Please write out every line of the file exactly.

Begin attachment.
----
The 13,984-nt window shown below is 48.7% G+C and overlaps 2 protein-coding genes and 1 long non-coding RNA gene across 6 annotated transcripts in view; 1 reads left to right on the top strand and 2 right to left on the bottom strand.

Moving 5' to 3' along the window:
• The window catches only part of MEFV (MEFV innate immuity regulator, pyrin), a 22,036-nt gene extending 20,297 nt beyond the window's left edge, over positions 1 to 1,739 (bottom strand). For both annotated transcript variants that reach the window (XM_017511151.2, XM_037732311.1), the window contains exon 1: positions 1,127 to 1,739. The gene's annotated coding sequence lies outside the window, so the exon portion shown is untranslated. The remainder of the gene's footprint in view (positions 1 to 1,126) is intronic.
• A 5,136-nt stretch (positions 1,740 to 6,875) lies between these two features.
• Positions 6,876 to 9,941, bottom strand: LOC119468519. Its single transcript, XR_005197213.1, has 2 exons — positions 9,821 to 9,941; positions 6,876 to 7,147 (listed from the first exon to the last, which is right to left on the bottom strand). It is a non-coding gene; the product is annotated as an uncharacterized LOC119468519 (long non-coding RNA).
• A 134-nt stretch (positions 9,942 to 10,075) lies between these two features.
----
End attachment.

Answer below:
The 13,984-nt window shown below is 48.7% G+C and overlaps 2 protein-coding genes and 1 long non-coding RNA gene across 6 annotated transcripts in view; 1 reads left to right on the top strand and 2 right to left on the bottom strand.

Moving 5' to 3' along the window:
• The window catches only part of MEFV (MEFV innate immuity regulator, pyrin), a 22,036-nt gene extending 20,297 nt beyond the window's left edge, over positions 1 to 1,739 (bottom strand). For both annotated transcript variants that reach the window (XM_017511151.2, XM_037732311.1), the window contains exon 1: positions 1,127 to 1,739. The gene's annotated coding sequence lies outside the window, so the exon portion shown is untranslated. The remainder of the gene's footprint in view (positions 1 to 1,126) is intronic.
• A 5,136-nt stretch (positions 1,740 to 6,875) lies between these two features.
• Positions 6,876 to 9,941, bottom strand: LOC119468519. Its single transcript, XR_005197213.1, has 2 exons — positions 9,821 to 9,941; positions 6,876 to 7,147 (listed from the first exon to the last, which is right to left on the bottom strand). It is a non-coding gene; the product is annotated as an uncharacterized LOC119468519 (long non-coding RNA).
• A 134-nt stretch (positions 9,942 to 10,075) lies between these two features.